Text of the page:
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ADHD & ADD Different Disorders

ADHD (Attention Deficit Hyperactivity Disorder) and ADD (Attention Deficit Disorder) are frequently written about in the mainstream media, but unfortunately the same oversimplified pictures are presented repeatedly in different words. The complexity of the condition is given a two dimensional treatment, making the ADHD problem appear clear and simple. This could not be further from the truth.

Within the scientific literature over the last decade there are a number of key articles, which indicate that Attention Deficit disorder is not 3 types of one disorder, but four or five (or six) separate disorders. ADD and ADHD are 2 conditions, they were considered so until a few years ago, and might be considered so again in a few year's time, in 2012, when the next version of the DSM-V (Diagnostic and Statistical Manual) is published. The other 2 or 3 or 4 “disorders” are neither ADD nor ADHD, but share certain behavior patterns.

These share common symptoms, which is partly why there is confusion. In science a mechanism has to be propose to explain a theory. This has not been done in the case of ADHD. The causes and the mechanisms of this condition are not yet well defined by neurology, biology, or genetics. There are indications that the different forms of ADD and ADHD have different mechanisms behind them.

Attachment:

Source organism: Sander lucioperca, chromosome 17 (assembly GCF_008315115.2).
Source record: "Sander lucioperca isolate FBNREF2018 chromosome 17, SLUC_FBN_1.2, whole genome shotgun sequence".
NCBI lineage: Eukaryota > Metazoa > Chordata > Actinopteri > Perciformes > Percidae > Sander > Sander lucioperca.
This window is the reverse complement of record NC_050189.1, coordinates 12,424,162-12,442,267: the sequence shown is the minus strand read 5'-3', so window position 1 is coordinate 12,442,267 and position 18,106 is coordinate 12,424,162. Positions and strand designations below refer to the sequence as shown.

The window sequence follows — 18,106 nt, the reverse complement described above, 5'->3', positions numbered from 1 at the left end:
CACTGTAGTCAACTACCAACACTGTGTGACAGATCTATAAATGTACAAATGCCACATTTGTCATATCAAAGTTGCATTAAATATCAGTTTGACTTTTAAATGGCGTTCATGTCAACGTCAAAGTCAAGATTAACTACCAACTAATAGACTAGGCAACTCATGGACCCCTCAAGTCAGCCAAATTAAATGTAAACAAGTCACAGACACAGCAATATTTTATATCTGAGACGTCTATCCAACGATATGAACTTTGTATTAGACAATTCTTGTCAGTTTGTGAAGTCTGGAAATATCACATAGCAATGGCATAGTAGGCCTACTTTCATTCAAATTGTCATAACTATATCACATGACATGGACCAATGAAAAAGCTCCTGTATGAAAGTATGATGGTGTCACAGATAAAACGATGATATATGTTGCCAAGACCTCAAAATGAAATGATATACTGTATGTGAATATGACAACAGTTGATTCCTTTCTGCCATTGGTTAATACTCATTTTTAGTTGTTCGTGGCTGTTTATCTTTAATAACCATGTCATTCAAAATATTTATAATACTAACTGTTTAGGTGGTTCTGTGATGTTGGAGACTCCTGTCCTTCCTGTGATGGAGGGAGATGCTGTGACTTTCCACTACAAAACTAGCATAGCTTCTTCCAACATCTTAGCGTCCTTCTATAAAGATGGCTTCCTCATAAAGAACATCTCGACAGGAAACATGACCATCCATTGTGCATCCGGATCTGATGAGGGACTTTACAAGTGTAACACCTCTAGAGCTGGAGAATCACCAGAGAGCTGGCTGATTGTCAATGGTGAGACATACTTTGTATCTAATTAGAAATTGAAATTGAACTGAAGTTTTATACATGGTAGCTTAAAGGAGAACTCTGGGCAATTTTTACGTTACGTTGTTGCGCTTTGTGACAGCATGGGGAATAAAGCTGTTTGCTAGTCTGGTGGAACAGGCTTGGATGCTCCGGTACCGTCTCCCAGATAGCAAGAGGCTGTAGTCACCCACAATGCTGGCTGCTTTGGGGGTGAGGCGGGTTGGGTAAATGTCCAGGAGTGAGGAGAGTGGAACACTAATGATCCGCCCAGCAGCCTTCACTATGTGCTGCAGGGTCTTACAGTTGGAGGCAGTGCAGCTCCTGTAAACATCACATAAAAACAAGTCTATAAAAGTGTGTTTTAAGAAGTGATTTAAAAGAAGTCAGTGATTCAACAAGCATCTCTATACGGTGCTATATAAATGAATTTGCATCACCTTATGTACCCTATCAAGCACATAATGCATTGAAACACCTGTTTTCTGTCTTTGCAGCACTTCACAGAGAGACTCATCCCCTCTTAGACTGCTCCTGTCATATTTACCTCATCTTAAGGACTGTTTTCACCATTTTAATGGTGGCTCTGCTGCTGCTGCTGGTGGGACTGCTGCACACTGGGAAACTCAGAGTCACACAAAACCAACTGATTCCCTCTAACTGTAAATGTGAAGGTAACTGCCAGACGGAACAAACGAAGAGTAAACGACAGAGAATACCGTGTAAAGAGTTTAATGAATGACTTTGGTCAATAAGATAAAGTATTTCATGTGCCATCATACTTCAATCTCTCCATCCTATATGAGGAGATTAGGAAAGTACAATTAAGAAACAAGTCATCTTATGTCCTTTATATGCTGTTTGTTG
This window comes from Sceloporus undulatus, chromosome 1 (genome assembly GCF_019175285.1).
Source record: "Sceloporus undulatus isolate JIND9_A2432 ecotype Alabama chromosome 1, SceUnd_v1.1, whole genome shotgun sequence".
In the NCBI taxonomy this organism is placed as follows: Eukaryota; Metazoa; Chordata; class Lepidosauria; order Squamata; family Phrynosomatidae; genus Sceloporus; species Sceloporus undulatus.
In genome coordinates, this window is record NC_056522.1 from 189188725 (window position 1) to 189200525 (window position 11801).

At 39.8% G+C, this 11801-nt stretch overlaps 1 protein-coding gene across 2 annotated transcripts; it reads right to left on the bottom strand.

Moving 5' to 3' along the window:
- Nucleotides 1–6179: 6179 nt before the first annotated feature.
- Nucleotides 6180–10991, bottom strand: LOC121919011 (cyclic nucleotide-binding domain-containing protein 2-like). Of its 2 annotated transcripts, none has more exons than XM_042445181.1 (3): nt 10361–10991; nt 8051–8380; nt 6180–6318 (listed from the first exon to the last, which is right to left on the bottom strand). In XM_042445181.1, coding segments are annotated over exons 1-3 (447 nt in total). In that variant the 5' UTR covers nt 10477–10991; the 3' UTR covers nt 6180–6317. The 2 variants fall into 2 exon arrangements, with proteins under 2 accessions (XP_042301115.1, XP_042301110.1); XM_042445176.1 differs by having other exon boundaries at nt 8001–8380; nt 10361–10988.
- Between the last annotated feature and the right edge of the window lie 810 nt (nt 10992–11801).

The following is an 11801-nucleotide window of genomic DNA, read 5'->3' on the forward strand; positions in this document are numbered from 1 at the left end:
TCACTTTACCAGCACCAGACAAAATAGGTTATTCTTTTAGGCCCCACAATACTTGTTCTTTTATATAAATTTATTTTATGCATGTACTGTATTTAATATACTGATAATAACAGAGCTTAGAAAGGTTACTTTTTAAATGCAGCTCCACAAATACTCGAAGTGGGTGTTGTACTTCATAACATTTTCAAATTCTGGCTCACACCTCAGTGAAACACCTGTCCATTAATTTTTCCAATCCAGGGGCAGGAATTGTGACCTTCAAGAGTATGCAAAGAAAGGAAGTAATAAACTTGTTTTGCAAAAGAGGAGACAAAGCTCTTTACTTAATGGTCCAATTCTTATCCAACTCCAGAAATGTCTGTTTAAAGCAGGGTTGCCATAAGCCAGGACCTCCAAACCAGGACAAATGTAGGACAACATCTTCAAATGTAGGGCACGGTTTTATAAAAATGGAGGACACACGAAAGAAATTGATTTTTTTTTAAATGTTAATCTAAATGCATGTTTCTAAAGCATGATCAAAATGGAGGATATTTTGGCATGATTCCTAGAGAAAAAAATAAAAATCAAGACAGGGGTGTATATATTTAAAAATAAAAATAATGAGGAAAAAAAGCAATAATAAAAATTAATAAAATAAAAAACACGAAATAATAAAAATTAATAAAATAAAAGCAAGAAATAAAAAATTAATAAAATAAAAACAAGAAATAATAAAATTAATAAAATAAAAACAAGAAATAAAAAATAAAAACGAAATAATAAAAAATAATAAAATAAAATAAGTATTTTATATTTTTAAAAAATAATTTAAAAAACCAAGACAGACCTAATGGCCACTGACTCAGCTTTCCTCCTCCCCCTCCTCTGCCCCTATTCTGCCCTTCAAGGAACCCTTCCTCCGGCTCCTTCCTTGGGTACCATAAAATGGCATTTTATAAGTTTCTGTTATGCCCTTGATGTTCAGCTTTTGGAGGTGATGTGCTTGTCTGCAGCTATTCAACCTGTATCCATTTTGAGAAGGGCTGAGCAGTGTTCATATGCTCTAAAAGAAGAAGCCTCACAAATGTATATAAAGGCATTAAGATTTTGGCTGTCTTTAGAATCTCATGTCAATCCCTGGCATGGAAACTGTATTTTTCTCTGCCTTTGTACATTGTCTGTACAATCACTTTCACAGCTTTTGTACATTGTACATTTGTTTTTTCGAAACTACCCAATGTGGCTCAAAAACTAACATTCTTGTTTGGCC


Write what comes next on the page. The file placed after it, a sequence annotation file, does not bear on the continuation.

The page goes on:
ADHD and ADD are highly controversial conditions. On the one side is the “medication is the only way to go” lobby, and on the other side is the “ADHD does not exist” lobby. In between lies a spectrum of opinions. When equally qualified scientists and doctors hold such varied and even opposite opinions, then the underlying problem is both complex and misunderstood. If the different sides would deflate their egos for a moment and reflect, they would see the paradoxes in their respective paradigms.

The diagnoses for ADHD and ADD are based on the DSM-IV (Diagnostic and Statistical Manual of Mental Disorders) list of behavioral patterns. Nothing in the official diagnosis refers to anything biochemically or physiologically disordered. There is no medical test for ADHD; the diagnosis is inferred from subjective reports by parents and teachers.

The DSM-IV manual makes this clear: